In this talk I would consider in details the role of the light-front coordinates in string theory.
We compare the cross section for exclusive $J/\psi$ photoproduction calculated in the NLO collinear factorization approach with HERA and LHCb data. We use the optimum scale formalism together with the subtraction of the low $k_t < Q_0$ contribution from the NLO coefficient function to avoid a crucial double counting and show that the existing global parton distribution functions (PDFs) are consistent with the data within their uncertainties. However, at low $x$ the uncertainties of the present global PDFs are huge while the accuracy of the LHCb data is rather good. Therefore, for the first time, these data provide the possibility to directly measure the gluon PDF over the very large interval of $x$, $\,$ $10^{-6} < x < 10^{-2}$, $\,$ at a fixed low scale.
We explore how the positivity of the $P_T$-integrated $\eta_c$-hadroproduction cross-section computed at NLO in $\alpha_s$ can set up constraints on the $x$ dependence of both gluon PDFs and TMDs at low scales.
Exclusive quarkonium production offers one of the best ways to obtain information about gluon distributions at small $x$, in ultraperipheral heavy-ion collisions and deep inelastic scattering. The quarkonium light-cone wave functions needed in the dipole picture have typically been available only at tree level, either in phenomenological models or in the nonrelativistic limit. In this talk, we discuss the compatibility of the dipole approach and the non-relativistic expansion and compute NLO relativistic corrections to the quarkonium light-cone wave function in light-cone gauge. Using these corrections we recover results for the NLO decay width of quarkonium to $e^{+}e^{-}$ and we check that the non-relativistic expansion is consistent with ERBL evolution and with B-JIMWLK evolution of the target. The results presented here will allow computing the exclusive quarkonium production rate at NLO once the one loop photon wave function with massive quarks, currently under investigation, is known.
We present an estimate of azimuthal asymmetry ($cos~2\phi$) in $J/\psi$ production in electron-proton collision within the kinematics of the planned electron-ion collider (EIC). We find a small but a sizable asymmetry in the small $x$ region which can be observed at the EIC. This sizable asymmetry directly probes the Weisz\"{a}ker-Williams (WW) type linearly polarized gluon distribution in unpolarized proton. We assume generalized factorization and calculate the asymmetry at next-to-leading order in the kinematical region which satisfies, energy fraction of $J/\psi$, $z<1$ and the subprocess $\gamma^* +g \rightarrow c + {\bar c}+g$ gives the leading contribution. We use color-singlet model, based on non-relativistic QCD (NRQCD), for $J/\psi$ production. We estimate the asymmetry in two models: (i) Gaussian type parameterization of the TMDs and (ii) McLerran-Venugopalan (MV) model at small $x$ and also we present the upper bound of the asymmetry. All three cases estimate a small but sizable asymmetry in the considered kinematical region. So, observing a $cos~2\phi$ asymmetry in $J/\psi $ production at EIC will give information on linearly polarized gluon distribution.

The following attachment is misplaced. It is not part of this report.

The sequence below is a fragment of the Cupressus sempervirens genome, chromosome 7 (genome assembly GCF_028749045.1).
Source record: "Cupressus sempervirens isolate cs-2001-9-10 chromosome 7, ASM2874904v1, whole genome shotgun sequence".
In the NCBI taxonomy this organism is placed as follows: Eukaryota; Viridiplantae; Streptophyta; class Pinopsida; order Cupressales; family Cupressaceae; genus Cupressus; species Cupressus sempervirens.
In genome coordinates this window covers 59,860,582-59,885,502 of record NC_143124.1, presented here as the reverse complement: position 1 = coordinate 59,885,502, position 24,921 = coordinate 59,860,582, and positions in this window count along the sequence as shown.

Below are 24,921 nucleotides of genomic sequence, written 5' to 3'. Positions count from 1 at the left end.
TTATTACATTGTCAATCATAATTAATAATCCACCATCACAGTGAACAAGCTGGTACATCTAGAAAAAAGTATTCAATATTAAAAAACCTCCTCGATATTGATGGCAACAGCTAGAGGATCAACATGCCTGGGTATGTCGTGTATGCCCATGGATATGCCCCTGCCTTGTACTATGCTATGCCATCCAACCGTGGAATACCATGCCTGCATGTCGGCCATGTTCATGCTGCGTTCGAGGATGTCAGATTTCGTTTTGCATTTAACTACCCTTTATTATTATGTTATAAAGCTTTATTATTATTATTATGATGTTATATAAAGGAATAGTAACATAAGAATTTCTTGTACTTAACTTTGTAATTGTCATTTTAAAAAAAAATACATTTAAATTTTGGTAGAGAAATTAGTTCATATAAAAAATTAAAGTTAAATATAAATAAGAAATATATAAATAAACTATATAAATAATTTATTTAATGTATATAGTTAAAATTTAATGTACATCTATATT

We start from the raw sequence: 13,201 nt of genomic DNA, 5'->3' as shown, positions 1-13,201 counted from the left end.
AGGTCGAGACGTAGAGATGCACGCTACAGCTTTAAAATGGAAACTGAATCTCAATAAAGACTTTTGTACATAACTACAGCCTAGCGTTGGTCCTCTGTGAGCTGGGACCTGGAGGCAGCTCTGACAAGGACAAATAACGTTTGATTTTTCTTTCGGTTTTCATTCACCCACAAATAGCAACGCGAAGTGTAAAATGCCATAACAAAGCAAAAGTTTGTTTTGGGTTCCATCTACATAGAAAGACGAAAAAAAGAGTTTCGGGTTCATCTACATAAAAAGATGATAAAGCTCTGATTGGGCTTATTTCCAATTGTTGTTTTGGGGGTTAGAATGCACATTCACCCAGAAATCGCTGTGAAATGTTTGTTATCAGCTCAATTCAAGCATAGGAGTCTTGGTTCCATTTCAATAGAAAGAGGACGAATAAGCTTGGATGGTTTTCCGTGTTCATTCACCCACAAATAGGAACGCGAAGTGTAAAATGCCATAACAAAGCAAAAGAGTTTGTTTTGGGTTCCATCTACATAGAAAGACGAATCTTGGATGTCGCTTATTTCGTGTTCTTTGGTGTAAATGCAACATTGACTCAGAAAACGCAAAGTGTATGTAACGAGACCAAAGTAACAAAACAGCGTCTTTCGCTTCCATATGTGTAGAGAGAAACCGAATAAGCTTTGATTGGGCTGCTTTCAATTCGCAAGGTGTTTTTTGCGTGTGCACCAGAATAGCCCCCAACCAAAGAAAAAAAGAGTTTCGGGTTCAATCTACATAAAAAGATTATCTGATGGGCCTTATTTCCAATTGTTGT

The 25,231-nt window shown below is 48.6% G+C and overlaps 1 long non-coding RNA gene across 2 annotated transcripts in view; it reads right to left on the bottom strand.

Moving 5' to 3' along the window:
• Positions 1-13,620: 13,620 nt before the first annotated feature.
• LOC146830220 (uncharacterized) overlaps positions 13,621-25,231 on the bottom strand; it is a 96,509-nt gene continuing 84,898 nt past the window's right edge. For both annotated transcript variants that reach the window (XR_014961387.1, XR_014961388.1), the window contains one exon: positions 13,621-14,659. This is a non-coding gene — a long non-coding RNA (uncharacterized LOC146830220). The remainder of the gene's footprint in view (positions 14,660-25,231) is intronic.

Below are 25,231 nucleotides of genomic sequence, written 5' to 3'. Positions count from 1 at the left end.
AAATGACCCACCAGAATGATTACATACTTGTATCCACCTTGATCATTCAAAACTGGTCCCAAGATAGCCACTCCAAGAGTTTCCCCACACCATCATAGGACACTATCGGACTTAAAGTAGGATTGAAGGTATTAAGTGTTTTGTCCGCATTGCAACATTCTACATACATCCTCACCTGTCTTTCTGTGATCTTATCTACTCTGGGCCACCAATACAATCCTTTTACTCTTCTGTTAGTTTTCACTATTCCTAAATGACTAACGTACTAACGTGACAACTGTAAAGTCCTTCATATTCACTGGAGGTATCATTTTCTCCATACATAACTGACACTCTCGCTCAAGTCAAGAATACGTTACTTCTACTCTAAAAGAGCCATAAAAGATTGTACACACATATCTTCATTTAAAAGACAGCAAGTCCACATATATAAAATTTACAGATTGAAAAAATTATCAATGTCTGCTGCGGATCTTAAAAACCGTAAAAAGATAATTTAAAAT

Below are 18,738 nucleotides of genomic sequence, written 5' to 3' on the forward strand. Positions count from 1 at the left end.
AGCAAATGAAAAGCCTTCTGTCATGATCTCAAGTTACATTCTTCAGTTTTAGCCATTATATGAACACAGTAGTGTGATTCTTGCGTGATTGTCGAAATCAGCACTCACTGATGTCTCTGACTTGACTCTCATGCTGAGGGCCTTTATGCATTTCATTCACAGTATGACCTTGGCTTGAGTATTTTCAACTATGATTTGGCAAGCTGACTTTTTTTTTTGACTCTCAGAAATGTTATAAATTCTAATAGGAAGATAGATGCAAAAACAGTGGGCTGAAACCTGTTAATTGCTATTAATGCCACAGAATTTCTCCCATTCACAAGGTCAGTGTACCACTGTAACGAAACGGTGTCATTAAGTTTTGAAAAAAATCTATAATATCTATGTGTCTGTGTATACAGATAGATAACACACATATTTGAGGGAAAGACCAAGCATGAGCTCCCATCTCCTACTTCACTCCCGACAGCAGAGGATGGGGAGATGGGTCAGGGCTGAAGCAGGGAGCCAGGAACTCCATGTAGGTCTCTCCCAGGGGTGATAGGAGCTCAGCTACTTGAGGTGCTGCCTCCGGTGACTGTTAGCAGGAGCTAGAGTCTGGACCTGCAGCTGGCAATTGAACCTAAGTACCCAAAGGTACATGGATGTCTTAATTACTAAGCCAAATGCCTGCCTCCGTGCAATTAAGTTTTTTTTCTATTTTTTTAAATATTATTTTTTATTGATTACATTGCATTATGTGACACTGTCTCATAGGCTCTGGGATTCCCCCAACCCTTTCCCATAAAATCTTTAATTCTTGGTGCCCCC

We explore the possibility of using transverse single spin asymmetries (TSSAs) arising in prompt photon production through scattering of unpolarized beams of protons/ photons off transversely polarized proton target as probes of Gluon Sivers Function (GSF). We present estimates of asymmetry at RHIC energy, both for direct and fragmentation contributions, using recent fits of GSF in case of $p p^{\uparrow}$ scattering. We present estimates of TSSA in the process $e+p^{\uparrow} \rightarrow \gamma + X$ using different parametrizations of quark and gluon Sivers function at EIC and J-lab energies and in different kinematic regions.
While twist-2 GPDs allow for a determination of the distribution of partons on the transverse plane, twist-3 GPDs contain quark-gluon correlations that provide information about the average transverse color Lorentz force acting on quarks. We demonstrate how twist-3 GPDs can be used to provide transverse position information about that force.
The parton structure of the proton can be studied mainly using two types of hard scattering processes: exclusive processes, giving access to Generalised Parton Distributions (GPDs), and semi-inclusive processes, described in terms of Transverse Momentum Dependent parton distributions (TMDs). In full QCD no relations exist between GPDs and TMDs. However, a connection between T-odd effects related to TMDs and GPDs was found in simple models [1].
In this talk, I will discuss the general features of model calculations that allow to establish this so-called lensing relation [2]. I will also discuss two specific examples in the framework of light-front quantisation: the pion, as a prototype of a two-body bound system where the lensing relation holds, and the proton, viewed as a three-body bound system, where the relation is broken.
[1] M. Burkardt, Phys. Rev. D66 (2002) 114005
[2] B. Pasquini, S. Rodini, A. Bacchetta, arXiv:1907.06950
The most common decompositions of angular momentum are the Jaffe-Manohar (canonical) and Ji (kinetic) decompositions, which differ by the potential angular momentum and depend on how the contributions are attributed to quarks and gluons. Lattice calculations has shown that difference between such decompositions is non-zero.
We justify using perturbation theory within a simple scalar diquark model at two-loop level the physical interpretation of a non-vanishing potential angular momentum as originating from the torque exerted by initial or final state interactions encoded in the light-cone gauge at light-cone infinity.